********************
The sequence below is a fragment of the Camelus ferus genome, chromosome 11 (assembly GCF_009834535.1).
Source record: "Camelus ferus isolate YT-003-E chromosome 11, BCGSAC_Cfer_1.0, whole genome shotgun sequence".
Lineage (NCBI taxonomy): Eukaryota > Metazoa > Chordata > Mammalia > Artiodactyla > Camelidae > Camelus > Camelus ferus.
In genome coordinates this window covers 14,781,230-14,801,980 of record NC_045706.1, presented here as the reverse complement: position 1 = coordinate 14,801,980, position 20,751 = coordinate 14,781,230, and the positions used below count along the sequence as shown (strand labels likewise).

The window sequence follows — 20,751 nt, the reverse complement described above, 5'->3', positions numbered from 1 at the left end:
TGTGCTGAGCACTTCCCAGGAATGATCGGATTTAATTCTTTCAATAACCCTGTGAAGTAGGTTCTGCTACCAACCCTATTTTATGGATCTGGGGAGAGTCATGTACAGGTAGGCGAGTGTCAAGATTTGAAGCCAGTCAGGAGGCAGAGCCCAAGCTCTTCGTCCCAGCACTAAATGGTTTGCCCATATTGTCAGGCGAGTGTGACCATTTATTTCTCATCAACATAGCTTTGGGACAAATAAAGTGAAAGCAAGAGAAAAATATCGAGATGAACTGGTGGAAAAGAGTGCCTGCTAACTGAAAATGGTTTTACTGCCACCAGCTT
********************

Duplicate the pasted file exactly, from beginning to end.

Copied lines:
The sequence below is a fragment of the Camelus ferus genome, chromosome 11 (assembly GCF_009834535.1).
Source record: "Camelus ferus isolate YT-003-E chromosome 11, BCGSAC_Cfer_1.0, whole genome shotgun sequence".
Lineage (NCBI taxonomy): Eukaryota > Metazoa > Chordata > Mammalia > Artiodactyla > Camelidae > Camelus > Camelus ferus.
In genome coordinates this window covers 14,781,230-14,801,980 of record NC_045706.1, presented here as the reverse complement: position 1 = coordinate 14,801,980, position 20,751 = coordinate 14,781,230, and the positions used below count along the sequence as shown (strand labels likewise).

The window sequence follows — 20,751 nt, the reverse complement described above, 5'->3', positions numbered from 1 at the left end:
TGTGCTGAGCACTTCCCAGGAATGATCGGATTTAATTCTTTCAATAACCCTGTGAAGTAGGTTCTGCTACCAACCCTATTTTATGGATCTGGGGAGAGTCATGTACAGGTAGGCGAGTGTCAAGATTTGAAGCCAGTCAGGAGGCAGAGCCCAAGCTCTTCGTCCCAGCACTAAATGGTTTGCCCATATTGTCAGGCGAGTGTGACCATTTATTTCTCATCAACATAGCTTTGGGACAAATAAAGTGAAAGCAAGAGAAAAATATCGAGATGAACTGGTGGAAAAGAGTGCCTGCTAACTGAAAATGGTTTTACTGCCACCAGCTT